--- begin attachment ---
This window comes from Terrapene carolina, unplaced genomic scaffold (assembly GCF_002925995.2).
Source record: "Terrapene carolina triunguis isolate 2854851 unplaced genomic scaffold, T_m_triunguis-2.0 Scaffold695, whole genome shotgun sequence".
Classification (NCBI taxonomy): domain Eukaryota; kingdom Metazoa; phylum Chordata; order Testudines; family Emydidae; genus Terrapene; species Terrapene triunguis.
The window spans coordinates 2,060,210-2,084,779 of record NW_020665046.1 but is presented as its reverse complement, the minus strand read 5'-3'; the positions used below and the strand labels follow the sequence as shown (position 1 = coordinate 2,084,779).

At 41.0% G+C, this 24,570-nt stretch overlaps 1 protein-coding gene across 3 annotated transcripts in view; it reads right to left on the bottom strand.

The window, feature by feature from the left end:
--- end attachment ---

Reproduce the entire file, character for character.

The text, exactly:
This window comes from Terrapene carolina, unplaced genomic scaffold (assembly GCF_002925995.2).
Source record: "Terrapene carolina triunguis isolate 2854851 unplaced genomic scaffold, T_m_triunguis-2.0 Scaffold695, whole genome shotgun sequence".
Classification (NCBI taxonomy): domain Eukaryota; kingdom Metazoa; phylum Chordata; order Testudines; family Emydidae; genus Terrapene; species Terrapene triunguis.
The window spans coordinates 2,060,210-2,084,779 of record NW_020665046.1 but is presented as its reverse complement, the minus strand read 5'-3'; the positions used below and the strand labels follow the sequence as shown (position 1 = coordinate 2,084,779).

At 41.0% G+C, this 24,570-nt stretch overlaps 1 protein-coding gene across 3 annotated transcripts in view; it reads right to left on the bottom strand.

The window, feature by feature from the left end: